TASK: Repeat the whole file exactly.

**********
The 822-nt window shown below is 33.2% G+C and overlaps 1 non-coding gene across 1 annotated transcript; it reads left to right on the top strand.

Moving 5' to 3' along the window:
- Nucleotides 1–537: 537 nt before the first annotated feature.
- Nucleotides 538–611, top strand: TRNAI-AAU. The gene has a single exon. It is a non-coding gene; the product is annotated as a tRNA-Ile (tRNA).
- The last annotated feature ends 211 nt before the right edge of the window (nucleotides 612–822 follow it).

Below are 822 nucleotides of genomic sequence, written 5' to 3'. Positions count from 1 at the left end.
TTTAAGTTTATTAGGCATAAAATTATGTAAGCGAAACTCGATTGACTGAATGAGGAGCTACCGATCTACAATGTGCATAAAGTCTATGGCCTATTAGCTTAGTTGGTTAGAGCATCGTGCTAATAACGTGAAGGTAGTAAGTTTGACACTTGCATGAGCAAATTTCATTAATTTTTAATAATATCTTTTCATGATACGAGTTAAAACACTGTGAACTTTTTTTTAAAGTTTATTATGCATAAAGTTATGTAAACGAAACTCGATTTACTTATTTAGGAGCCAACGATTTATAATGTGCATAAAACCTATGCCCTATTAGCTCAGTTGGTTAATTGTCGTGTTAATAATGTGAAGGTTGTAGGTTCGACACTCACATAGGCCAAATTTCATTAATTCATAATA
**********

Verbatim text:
The 822-nt window shown below is 33.2% G+C and overlaps 1 non-coding gene across 1 annotated transcript; it reads left to right on the top strand.

Moving 5' to 3' along the window:
- Nucleotides 1–537: 537 nt before the first annotated feature.
- Nucleotides 538–611, top strand: TRNAI-AAU. The gene has a single exon. It is a non-coding gene; the product is annotated as a tRNA-Ile (tRNA).
- The last annotated feature ends 211 nt before the right edge of the window (nucleotides 612–822 follow it).

Below are 822 nucleotides of genomic sequence, written 5' to 3'. Positions count from 1 at the left end.
TTTAAGTTTATTAGGCATAAAATTATGTAAGCGAAACTCGATTGACTGAATGAGGAGCTACCGATCTACAATGTGCATAAAGTCTATGGCCTATTAGCTTAGTTGGTTAGAGCATCGTGCTAATAACGTGAAGGTAGTAAGTTTGACACTTGCATGAGCAAATTTCATTAATTTTTAATAATATCTTTTCATGATACGAGTTAAAACACTGTGAACTTTTTTTTAAAGTTTATTATGCATAAAGTTATGTAAACGAAACTCGATTTACTTATTTAGGAGCCAACGATTTATAATGTGCATAAAACCTATGCCCTATTAGCTCAGTTGGTTAATTGTCGTGTTAATAATGTGAAGGTTGTAGGTTCGACACTCACATAGGCCAAATTTCATTAATTCATAATA